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KIMT NEWS 3 — More than 500 troopers make up the Minnesota State Patrol. That is a big difference from the 35 people that made up the first patrol force in 1929.
Now they are opening the door for those who do not have a history like theirs.
Mitch Elzen does not have your typical law enforcement background.
“Phy ed and health education, I double majored. I was a phy ed teacher for one year and then made the transfer into law enforcement,” Elzen said.
Although he did not go to school to be a state trooper, Elzen has considered them role models since he was a seven-year-old working at his grandpa’s auto repair shop.
“We always worked on the state patrol squad cars and that was years and years of working on squad cars, talking to the troopers in town. There’s a few troopers that lived in Medford. I always kind of looked up to them, I’d bounce questions off of them when I was working on their cars and just got really interested in what the state patrol does,” Elzen said.
Minnesota is one of the few states that requires a degree to be a police officer, but every once in a while they take that requirement off.
The agency is wrapping up on another hiring spree. They require applicants to have a college degree, but that degree does not have to be in law enforcement, it can be in anything.
“We often get teachers, engineers, a graphic designer I believe just graduated from our school. 11 out of the 42 were these atypical applicants,” said Sgt. Jacalyn Sticha of the Minnesota State Patrol.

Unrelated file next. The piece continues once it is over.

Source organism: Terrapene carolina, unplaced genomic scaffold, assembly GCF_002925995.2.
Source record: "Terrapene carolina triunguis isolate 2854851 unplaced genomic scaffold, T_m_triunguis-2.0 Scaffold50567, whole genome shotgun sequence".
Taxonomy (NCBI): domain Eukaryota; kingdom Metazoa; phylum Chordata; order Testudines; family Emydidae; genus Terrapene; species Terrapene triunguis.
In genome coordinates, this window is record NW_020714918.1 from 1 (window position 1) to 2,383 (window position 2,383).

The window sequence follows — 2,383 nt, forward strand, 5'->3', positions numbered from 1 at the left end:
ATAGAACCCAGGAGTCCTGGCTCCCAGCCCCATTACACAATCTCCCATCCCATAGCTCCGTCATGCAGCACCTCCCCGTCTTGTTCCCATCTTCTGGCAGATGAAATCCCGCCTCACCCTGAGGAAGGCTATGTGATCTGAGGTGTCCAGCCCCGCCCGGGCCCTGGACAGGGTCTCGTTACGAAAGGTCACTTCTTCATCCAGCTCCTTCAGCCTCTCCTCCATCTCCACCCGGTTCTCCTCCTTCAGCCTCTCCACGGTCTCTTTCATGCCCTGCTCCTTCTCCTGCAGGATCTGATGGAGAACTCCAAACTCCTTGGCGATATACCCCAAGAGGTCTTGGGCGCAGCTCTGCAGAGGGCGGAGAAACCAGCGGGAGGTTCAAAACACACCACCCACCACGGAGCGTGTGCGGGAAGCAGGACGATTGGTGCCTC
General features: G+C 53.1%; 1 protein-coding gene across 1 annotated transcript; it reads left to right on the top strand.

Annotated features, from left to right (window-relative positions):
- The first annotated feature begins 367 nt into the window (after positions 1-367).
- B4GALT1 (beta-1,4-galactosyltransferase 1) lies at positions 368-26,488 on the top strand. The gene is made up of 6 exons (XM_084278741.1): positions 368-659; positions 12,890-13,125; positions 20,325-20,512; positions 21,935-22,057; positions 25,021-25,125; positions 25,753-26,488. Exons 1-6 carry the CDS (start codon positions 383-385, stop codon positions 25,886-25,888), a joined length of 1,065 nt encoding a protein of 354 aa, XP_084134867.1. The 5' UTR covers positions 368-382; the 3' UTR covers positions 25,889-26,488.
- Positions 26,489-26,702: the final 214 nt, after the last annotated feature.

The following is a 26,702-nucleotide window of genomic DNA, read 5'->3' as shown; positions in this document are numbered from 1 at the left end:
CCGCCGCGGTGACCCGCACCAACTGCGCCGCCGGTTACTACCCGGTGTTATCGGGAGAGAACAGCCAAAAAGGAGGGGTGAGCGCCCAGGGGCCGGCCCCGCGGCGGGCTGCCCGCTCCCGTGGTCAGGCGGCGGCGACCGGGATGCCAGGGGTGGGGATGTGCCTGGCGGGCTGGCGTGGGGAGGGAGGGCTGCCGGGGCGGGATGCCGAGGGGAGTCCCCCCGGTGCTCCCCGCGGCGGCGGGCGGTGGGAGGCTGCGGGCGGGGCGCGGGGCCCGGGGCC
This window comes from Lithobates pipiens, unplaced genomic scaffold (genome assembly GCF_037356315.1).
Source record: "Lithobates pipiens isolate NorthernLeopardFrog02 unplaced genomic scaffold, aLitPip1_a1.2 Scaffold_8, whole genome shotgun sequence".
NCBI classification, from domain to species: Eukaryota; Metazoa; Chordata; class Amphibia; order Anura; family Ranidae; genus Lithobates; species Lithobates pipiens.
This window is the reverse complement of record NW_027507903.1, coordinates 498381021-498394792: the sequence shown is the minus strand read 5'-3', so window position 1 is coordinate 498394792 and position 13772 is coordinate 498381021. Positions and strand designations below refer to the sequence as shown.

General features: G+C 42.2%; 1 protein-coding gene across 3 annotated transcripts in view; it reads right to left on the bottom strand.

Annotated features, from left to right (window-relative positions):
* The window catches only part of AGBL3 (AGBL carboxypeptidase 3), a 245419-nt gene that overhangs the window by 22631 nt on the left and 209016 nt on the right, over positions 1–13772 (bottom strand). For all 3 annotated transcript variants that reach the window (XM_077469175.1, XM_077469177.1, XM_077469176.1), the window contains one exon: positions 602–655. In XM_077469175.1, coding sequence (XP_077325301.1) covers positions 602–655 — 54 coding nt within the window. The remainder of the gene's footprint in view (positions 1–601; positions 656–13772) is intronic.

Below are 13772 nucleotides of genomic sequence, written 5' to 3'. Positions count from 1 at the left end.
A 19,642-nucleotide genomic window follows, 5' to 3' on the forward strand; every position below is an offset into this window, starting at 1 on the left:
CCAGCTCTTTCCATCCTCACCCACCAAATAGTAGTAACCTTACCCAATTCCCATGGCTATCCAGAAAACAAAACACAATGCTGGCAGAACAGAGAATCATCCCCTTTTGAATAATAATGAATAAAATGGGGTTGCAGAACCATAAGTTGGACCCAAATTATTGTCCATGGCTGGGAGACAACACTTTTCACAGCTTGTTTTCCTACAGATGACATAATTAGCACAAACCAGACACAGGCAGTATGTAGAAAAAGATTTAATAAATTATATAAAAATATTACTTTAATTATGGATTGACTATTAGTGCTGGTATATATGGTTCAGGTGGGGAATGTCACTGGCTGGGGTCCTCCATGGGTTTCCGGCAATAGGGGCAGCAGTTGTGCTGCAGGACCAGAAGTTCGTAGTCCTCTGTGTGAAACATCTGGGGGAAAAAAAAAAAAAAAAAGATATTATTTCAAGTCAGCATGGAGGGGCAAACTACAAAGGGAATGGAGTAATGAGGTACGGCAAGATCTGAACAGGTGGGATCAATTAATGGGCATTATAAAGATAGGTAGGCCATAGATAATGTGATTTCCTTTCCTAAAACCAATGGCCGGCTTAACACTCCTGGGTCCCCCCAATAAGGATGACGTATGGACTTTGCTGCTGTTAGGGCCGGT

There are benefits to hiring people with different backgrounds.
“This will help us maintain a balanced and diverse force, which makes it a healthy, productive and professional force,” Sticha said.
The state patrol wants to make sure they have the right people patrolling the roads, so there is a lot more to it then just applying and getting offered a job.
“There’s an interview, there’s a physical test, there’s a psychological test, a medical exam,” Elzen said.
Although it may not have been part of his original life plan, after two and a half years on the force he has no regrets.
“I’m really glad that I made that choice. You get your own car to take home, you get a lot of freedom, whatever you want to do, you want to do seat belts today, do you want to do speed? You get to pick what you want to do and you’re kind of your own boss, so I love it,” Elzen said.
The state patrol also holds a High School Summer Camp at Camp Ripley for 16 to 19-year-olds. Sticha says it is a great way for teens to find out if law enforcement is something they can see in their future.
For more information visit the state patrol’s website.